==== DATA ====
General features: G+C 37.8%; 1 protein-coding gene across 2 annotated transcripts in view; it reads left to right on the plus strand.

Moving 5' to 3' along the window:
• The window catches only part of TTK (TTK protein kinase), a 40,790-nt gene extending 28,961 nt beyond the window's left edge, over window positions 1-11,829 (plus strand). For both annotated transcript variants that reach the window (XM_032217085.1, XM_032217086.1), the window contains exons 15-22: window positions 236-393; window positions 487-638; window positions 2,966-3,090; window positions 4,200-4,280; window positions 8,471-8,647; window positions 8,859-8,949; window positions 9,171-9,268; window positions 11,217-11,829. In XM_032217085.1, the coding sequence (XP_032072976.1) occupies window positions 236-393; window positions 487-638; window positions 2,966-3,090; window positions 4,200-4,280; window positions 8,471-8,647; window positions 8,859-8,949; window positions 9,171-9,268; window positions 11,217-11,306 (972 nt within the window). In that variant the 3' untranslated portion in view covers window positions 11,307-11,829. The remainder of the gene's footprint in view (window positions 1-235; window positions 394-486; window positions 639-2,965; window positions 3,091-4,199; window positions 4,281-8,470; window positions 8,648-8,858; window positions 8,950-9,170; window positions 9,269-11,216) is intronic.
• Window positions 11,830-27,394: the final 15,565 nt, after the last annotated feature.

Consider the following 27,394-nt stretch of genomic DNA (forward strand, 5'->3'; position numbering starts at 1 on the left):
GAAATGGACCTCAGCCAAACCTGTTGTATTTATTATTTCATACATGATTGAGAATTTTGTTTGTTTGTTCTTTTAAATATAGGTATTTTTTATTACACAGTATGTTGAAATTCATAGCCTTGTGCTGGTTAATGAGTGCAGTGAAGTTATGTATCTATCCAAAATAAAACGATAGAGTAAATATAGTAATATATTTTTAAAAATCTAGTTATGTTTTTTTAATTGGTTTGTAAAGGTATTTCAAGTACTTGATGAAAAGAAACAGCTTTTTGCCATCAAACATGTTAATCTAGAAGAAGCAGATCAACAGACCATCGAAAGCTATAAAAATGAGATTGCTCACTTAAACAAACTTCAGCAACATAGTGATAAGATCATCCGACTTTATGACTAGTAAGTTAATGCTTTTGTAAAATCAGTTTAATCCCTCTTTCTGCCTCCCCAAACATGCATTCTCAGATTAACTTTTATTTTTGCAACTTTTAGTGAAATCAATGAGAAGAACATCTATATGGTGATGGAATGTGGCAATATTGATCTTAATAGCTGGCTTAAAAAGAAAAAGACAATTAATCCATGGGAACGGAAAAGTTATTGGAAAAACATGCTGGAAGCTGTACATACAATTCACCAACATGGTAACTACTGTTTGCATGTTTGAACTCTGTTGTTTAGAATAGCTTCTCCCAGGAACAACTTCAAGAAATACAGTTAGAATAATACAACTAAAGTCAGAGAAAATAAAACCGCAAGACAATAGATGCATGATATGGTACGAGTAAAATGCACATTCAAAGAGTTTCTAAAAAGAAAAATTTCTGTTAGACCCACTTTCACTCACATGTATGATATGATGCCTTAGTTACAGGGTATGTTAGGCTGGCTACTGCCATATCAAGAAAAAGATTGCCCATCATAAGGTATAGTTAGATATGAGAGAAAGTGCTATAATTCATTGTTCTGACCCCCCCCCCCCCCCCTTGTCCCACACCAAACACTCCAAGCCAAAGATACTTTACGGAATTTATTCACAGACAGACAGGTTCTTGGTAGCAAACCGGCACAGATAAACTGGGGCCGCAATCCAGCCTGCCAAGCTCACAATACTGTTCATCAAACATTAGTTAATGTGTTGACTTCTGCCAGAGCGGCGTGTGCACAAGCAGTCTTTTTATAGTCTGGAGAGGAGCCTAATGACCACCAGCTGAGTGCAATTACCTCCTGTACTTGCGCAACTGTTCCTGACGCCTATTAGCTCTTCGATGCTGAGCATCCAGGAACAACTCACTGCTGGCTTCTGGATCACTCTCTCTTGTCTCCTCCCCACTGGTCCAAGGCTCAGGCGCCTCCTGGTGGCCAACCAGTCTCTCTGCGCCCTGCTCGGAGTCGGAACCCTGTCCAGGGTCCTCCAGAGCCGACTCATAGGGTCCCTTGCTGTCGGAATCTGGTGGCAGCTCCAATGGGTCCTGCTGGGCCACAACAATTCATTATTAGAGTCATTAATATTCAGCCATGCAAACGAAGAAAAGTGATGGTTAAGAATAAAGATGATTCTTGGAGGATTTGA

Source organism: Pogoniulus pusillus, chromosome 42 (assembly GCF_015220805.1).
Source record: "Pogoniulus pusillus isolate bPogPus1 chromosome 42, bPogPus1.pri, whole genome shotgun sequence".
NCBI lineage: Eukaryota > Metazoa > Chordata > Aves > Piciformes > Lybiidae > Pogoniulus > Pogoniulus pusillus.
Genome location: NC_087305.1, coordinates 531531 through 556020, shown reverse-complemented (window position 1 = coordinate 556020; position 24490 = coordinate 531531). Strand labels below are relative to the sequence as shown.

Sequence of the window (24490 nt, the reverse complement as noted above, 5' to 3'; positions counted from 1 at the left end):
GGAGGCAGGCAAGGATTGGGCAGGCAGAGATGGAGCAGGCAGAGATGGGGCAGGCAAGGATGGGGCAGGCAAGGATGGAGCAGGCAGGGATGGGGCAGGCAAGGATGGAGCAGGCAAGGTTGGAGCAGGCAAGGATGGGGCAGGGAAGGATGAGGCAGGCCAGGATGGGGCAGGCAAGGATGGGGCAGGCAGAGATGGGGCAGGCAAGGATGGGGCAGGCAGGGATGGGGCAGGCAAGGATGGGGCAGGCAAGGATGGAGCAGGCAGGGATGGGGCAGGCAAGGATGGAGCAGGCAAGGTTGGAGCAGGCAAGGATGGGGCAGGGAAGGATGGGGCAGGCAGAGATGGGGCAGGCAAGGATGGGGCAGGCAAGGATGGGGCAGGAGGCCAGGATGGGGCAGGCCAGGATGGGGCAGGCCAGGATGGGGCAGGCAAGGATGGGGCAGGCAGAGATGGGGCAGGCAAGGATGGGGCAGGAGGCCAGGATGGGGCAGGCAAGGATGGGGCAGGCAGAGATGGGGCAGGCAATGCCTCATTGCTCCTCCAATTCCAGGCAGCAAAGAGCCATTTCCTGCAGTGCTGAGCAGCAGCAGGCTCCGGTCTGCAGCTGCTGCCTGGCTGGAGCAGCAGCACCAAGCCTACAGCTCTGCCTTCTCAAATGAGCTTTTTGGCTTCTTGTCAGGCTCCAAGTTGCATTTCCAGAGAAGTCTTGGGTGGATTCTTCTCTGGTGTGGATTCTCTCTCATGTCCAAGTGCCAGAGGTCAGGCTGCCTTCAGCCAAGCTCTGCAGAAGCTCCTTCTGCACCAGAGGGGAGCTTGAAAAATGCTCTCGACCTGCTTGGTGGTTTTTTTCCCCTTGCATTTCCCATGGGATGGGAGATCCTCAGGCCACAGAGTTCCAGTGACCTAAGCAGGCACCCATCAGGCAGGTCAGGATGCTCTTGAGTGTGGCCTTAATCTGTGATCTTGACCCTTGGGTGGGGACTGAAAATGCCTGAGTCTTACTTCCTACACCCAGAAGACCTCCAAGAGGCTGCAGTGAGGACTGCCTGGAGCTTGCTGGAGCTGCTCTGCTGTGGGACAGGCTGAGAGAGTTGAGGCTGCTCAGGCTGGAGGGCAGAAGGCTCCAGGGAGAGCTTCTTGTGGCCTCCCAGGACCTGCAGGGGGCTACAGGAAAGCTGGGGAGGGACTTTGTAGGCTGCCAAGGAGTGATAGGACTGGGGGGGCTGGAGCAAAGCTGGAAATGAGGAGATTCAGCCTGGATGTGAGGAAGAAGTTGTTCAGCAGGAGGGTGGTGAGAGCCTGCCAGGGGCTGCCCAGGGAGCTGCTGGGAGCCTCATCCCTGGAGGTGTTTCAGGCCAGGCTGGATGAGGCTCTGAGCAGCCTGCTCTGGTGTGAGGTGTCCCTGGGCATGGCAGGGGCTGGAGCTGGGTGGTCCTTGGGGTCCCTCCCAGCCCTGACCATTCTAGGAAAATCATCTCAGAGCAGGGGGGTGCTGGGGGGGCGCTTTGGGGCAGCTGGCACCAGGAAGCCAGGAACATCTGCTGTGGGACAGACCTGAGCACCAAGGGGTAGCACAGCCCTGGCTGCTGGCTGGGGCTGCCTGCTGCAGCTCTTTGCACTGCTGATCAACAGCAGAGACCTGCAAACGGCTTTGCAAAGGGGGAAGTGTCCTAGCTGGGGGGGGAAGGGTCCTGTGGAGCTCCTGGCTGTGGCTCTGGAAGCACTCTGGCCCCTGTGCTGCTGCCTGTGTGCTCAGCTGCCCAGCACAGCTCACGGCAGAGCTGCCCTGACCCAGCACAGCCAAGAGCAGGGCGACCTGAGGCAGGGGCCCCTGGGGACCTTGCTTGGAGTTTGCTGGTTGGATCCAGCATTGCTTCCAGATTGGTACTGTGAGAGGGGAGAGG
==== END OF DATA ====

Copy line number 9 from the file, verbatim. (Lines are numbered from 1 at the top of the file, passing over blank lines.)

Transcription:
NCBI lineage: Eukaryota > Metazoa > Chordata > Aves > Piciformes > Lybiidae > Pogoniulus > Pogoniulus pusillus.